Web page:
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Bulletin, August/September 2010
A Posting for a Job That Does Not Exist: How We Might Define Information Architects in Today’s “Integrated” Advertising Agency
by Dan Klyn
A friend of mine who works at a storied and successful advertising and PR firm that’s undertaking a reconfiguration to become an “integrated agency” asked me about job descriptions for information architects. He was looking for a way to advocate for a position called “information architect” in this firm and was asking for a job description that would make sense to the VPs and C-levels. I didn’t come up with anything good after Googling for two minutes so I decided to craft my own:
The role of the information architect is to help discover and articulate the “why” of the project and to work directly with the client and horizontally across vertically oriented disciplines within the agency to ensure consistency and continuity of meaning in the processes, products and metrics the team uses to measure its outcomes.
In the early stages of the project, the information architect assists in the formulation of strategy and uses simple pictures and sometimes complex linguistic structures to assist the team and the client in explaining and understanding the nature of the client’s business and the nature of the experiences that consumers will have with the client’s brand, products and collateral.
In the middle stages of the project, the information architect assists the project team in identifying the “what” and then subsequently the “how” of the project and in prioritizing, selecting and arraying specific tactics in ways that protect the continuity, consistency and purposefulness of the resulting user experiences.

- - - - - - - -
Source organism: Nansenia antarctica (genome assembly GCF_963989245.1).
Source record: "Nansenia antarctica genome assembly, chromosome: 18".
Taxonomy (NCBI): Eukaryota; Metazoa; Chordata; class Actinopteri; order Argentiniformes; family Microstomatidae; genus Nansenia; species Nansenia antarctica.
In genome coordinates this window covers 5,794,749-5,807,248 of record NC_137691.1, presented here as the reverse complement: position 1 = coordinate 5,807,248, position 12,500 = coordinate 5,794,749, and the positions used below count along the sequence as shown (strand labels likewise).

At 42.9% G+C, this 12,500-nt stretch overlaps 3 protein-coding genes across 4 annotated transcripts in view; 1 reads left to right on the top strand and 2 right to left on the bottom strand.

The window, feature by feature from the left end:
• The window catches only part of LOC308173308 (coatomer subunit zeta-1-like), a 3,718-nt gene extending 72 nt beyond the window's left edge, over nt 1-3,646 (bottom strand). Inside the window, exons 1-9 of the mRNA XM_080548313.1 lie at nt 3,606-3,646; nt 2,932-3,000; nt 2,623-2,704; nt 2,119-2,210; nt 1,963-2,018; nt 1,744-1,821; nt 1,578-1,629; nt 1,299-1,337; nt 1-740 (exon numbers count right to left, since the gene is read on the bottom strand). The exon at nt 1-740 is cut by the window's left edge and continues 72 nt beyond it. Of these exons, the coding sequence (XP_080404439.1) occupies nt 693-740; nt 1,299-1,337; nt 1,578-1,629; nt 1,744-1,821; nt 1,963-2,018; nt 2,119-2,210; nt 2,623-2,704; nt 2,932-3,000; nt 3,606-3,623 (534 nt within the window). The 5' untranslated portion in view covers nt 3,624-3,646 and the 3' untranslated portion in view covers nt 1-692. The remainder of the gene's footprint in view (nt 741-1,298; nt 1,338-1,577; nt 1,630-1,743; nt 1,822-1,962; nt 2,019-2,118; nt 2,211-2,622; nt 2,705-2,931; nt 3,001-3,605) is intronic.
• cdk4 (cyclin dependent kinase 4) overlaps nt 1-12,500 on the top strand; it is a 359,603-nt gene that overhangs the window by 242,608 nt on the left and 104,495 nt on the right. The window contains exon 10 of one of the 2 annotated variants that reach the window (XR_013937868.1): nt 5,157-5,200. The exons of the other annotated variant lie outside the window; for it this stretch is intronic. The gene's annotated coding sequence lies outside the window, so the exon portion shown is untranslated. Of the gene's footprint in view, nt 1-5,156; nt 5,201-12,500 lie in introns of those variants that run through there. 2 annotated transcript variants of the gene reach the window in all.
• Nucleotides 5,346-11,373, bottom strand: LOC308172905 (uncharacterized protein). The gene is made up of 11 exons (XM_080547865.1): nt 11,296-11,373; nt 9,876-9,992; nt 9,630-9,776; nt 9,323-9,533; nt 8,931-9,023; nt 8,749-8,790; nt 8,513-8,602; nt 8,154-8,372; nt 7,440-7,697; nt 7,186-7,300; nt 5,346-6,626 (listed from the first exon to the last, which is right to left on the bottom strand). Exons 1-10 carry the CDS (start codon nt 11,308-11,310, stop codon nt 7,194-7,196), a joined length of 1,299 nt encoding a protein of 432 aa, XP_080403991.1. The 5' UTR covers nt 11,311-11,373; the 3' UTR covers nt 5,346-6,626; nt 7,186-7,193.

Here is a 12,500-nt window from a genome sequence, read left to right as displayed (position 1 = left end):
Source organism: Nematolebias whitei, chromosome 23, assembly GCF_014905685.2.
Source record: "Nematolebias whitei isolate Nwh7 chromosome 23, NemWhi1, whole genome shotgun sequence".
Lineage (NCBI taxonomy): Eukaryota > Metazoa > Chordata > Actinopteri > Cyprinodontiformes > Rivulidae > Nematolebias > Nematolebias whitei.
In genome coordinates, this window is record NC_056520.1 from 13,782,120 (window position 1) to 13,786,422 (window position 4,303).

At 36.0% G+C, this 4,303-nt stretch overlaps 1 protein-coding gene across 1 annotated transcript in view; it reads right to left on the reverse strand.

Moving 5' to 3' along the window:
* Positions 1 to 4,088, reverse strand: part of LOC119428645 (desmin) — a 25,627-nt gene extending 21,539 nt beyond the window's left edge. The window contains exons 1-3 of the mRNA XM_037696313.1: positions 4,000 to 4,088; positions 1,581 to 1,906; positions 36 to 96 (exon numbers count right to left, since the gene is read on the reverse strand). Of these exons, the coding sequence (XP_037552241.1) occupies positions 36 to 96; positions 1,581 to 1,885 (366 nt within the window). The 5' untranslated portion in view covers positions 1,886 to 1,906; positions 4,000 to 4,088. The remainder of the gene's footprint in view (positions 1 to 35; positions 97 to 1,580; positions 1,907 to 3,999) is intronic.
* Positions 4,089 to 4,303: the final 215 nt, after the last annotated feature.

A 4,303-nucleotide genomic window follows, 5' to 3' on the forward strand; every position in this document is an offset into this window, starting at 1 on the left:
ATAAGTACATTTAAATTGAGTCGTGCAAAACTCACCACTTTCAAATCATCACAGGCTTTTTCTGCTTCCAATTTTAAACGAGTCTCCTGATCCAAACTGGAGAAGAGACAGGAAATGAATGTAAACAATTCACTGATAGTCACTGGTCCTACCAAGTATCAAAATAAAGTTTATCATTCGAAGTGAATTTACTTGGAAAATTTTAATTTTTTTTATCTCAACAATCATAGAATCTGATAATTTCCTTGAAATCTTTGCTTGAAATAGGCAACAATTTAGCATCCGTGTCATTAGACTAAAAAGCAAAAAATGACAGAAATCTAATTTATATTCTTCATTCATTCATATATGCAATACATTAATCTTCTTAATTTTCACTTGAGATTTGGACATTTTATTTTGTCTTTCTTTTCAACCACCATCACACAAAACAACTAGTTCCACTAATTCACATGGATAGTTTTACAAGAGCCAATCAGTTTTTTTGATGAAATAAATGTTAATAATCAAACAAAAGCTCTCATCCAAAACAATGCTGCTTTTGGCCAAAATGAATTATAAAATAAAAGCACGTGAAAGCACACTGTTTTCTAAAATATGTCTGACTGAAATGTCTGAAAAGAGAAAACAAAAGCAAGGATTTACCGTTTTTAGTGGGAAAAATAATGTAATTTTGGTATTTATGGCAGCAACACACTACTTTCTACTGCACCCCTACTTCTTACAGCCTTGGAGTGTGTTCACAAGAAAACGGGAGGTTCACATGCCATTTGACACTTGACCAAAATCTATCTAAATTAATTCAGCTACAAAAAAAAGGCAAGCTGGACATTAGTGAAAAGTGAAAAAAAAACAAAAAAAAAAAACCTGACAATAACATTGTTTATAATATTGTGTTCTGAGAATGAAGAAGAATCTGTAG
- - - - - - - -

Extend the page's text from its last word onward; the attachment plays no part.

During the implementation stage of the project, the information architect listens to and collaborates with the people who build, test and deploy the solution in order to capitalize on the unique insights that emerge during implementation, maximizing opportunities to enhance the solution as it is being built.
Once a solution is deployed, the information architect assists in the measurement of performance and of users’ experience and in the collection of diverse insights to continuously improve the performance and maintainability of the solution.
Upon re-reading the fictional job description I’d just written, I quickly realized that I’d done it wrong. I’d forgotten the cardinal rule of user-centered design. Instead of writing copy that would make sense to and persuade the executives at the agency, I wrote the copy as if I were the one who needed to be convinced.
There Are No Such Things as Information Architects Anymore
Before starting in on a user-centered rewrite of this job description, this time with the explicit purpose of persuading advertising executives that they should create a position called IA, I paused to reflect on what these folks might find on Google if they did a quick search for information architect. Would they find the video from Jesse James Garrett’s closing plenary at the ASIS&T Information Architecture Summit in 2008 where he declared “there is no such thing as information architects - there are only and have only ever been user experience (UX) designers?” Or would any of them find the episode of Jeffery Zeldman’s Big Web Show where he introduced that day’s guest as “what we used to call IA?” Probably not. It’s even less likely that their Google search would connect them with footage from the 2009 ASIS&T Information Architecture Summit, where Richard Saul Wurman reiterated his original conception of IA as an “understanding business” which is concerned with “making the complex clear.”
No, I think the cacophony and near-impenetrability of the first page of results for searches on information architecture and advertising would – thankfully – combine to protect these executives from the harder-hitting rhetoric in the war of words that would seem to pit IA against user experience. In my rewrite of this job description, I decided that there were just two external reference points for “IA” that would matter to the audience I was writing for. I needed to focus on what other folks in their social network talk and think about IA and UX, and what other agencies say and think about IA and UX. And in both of these categories, it’s my belief that IA has, in the words of the Mad Hatter in Tim Burton’s remake of Alice in Wonderland, “lost its muchness.”
“You Used To Be Much Muchier”
There’s a combination of anecdotal and Google Trends evidence to support my assertion that the folks who run this advertising firm would perceive IA (if they perceived it at all) as something less than user experience. From a simple mathematical standpoint, the number of references to user experience that advertising executives encounter over a given week or month will surely dwarf the number of references to and encounters with information architecture.